The shocking national surge in initial unemployment claims was mirrored in data released early Thursday by officials in the Palmetto State. And that’s just the beginning of the bad news. Compounding the problem for South Carolina workers who suddenly find themselves out of a job? State government’s recently upgraded unemployment benefits system – which was an unmitigated disaster upon its 2017 rollout – continues to struggle in response to surging demand.
First, the data: According to the S.C. Department of Employment and Workforce (SCDEW), a total of 64,856 Palmetto State residents submitted initial unemployment insurance claims during the week ending on March 28. This is more than double the 31,054 who submitted claims for the week ending on March 21.
Actually, the math is probably even worse considering SCDEW did not release the latest breakdown of intrastate versus interstate claims (the latter category being workers who reside in South Carolina but work in other states).
Last week the data included both subsets …
How do the data points it did release compare to a “normal” week?
For the week ending March 14 – the last “normal” week our state and nation are likely to see in quite some time – only 2,093 workers submitted claims.
Scarcely comprehensible, right?
Here is the official release from the agency …
(Click to view)
Again, unbelievable …
Meanwhile, the so-called Southeast Consortium Unemployment Insurance Benefits Initiative (SCUBI) – a $100 million system which received at least $50 million in federal tax money as it was being built over a decade ago – continues to crack under the pressure.
According to one source whose company processes jobless claims, the system – which “never worked that well in the first place” – has “collapsed” under the weight of surging claims.
“When you call the teller claim phone number it stops ringing and tells you the number is ‘not accepting calls,'” our source said. “For the last three day it has let no one into the queue to leave a message.”
The system has also reportedly had numerous issues communicating with the Social Security Administration (SSA) database, resulting in a failure to process claims.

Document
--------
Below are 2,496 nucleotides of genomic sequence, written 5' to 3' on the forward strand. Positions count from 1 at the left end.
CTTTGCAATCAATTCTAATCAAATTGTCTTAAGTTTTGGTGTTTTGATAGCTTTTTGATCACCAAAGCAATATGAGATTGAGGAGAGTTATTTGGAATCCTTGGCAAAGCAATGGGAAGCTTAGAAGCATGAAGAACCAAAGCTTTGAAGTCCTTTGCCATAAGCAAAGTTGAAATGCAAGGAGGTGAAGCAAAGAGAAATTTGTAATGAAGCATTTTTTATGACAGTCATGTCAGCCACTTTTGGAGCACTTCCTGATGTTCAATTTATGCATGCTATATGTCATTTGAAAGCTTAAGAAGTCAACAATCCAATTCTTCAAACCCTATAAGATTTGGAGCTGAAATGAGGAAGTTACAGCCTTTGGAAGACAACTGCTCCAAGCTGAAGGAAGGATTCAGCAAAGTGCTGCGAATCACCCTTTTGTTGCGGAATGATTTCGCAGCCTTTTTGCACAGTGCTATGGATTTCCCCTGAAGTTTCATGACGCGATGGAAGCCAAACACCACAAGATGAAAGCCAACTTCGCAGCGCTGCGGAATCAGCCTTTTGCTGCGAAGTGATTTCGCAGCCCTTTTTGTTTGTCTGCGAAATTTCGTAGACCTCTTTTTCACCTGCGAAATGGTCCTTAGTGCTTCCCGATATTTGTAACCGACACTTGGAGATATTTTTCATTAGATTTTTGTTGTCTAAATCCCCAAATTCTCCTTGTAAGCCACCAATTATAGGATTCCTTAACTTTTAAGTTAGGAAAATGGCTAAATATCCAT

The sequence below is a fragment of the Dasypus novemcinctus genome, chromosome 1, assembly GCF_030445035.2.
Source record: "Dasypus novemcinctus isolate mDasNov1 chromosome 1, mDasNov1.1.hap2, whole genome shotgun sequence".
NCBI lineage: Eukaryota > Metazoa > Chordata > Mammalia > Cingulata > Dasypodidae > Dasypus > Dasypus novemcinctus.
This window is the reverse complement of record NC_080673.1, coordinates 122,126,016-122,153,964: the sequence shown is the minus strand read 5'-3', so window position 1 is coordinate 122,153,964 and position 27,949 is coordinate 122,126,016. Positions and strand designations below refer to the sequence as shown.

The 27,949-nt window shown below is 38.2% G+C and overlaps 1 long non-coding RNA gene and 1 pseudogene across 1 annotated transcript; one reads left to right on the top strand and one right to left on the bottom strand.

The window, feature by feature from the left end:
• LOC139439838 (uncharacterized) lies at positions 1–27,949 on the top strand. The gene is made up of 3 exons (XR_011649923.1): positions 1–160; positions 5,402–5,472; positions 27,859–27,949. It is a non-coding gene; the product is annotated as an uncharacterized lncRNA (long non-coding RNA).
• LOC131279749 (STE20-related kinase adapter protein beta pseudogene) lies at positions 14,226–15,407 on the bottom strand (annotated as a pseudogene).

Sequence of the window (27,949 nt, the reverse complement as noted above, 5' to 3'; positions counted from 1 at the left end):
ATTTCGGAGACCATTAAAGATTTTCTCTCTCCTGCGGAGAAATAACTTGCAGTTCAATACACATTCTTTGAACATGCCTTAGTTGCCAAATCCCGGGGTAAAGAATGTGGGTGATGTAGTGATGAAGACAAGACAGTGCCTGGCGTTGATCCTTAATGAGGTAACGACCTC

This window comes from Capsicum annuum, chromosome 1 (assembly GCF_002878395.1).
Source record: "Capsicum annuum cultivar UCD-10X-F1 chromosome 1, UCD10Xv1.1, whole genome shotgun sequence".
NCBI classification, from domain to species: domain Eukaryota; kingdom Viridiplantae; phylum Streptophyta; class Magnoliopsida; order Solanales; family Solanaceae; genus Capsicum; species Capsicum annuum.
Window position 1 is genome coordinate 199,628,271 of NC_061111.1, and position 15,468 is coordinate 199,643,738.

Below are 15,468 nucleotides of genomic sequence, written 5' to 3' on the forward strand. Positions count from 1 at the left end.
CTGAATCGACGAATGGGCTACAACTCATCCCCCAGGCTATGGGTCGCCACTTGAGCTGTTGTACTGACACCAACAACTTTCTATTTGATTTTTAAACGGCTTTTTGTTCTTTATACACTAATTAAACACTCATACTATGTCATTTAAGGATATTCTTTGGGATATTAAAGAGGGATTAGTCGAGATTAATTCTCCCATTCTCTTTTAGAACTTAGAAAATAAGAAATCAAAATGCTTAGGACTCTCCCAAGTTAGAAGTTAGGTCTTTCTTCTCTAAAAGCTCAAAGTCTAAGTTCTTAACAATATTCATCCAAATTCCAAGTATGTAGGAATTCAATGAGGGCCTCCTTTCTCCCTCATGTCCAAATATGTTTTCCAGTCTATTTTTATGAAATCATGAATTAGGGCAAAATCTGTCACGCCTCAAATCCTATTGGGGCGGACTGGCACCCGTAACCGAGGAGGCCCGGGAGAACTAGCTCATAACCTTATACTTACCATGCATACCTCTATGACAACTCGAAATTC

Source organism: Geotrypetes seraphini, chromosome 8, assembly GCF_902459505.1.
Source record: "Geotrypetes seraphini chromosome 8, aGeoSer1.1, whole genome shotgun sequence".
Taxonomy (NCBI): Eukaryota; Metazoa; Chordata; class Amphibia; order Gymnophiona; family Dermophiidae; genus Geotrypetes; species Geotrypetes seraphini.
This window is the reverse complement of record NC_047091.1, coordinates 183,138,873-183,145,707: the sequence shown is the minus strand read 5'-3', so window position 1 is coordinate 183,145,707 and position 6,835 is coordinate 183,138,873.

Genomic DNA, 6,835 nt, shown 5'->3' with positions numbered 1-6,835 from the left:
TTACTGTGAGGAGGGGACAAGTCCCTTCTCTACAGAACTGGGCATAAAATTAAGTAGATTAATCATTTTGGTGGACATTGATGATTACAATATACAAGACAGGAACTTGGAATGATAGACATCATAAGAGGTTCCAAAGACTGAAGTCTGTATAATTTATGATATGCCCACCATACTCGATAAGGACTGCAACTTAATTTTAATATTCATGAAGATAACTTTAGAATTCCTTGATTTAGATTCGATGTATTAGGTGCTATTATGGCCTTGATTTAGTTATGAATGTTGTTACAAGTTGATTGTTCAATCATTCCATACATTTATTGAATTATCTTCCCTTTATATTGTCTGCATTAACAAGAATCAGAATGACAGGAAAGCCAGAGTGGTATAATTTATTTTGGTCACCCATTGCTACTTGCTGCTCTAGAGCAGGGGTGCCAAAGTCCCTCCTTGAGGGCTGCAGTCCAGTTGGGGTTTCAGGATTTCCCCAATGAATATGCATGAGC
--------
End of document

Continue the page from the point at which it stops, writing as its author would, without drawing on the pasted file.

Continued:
“Everything is online or tele-claim,” our source explained. “If something is wrong, you are screwed. You can’t speak to a person.”
Indeed. In fact, in its release of the latest gaudy numbers, SCDEW noted that its claims process “is 100 percent online.”
None of this is surprising to our readers, sadly …
SCDEW – which is under the authority of S.C. governor Henry McMaster – has been a dumpster fire for the last decade. And its most egregious failure? The botched “upgrading” of its unemployment insurance system, which this news outlet began chronicling extensively back in August of 2016.
“SCUBI is on the verge of becoming a colossal, costly failure,” we wrote at the time.
Over a year later – in October of 2017 – we reported again on “major issues … with a multi-million dollar claims system that was supposed to have been operational more than two years ago.”
We then filed this follow-up report detailing “serious technical issues (that) have been effecting both employees and employers attempting to use this half-launched system.”
This ongoing failure is now manifesting itself at the worst possible time …
“The (system’s) problem is holding up this week’s funds and if it doesn’t get fixed today I won’t receive funds next week,” one frustrated claimant wrote to the agency on social media. “I call and call and call … your automated system says my place in line is saved and they’ll call me back by the end of the day. Which end of the day? Yesterday? Today? Friday? Monday?”
South Carolinians are especially vulnerable to the looming economic downturn. Before the seismic economic impact of the coronavirus pandemic, the Palmetto State has long had one of the nation’s most anemic employment economies.
According to January 2020 data from the U.S. Bureau of Labor Statistics (BLS), the Palmetto State had a working age population just shy of 4.1 million – with a workforce of just under 2.4 million. Its labor participation rate of 58.3 percent ranked fifth-lowest nationally.
Sadly, we expect those numbers to tank in the weeks and months to come …
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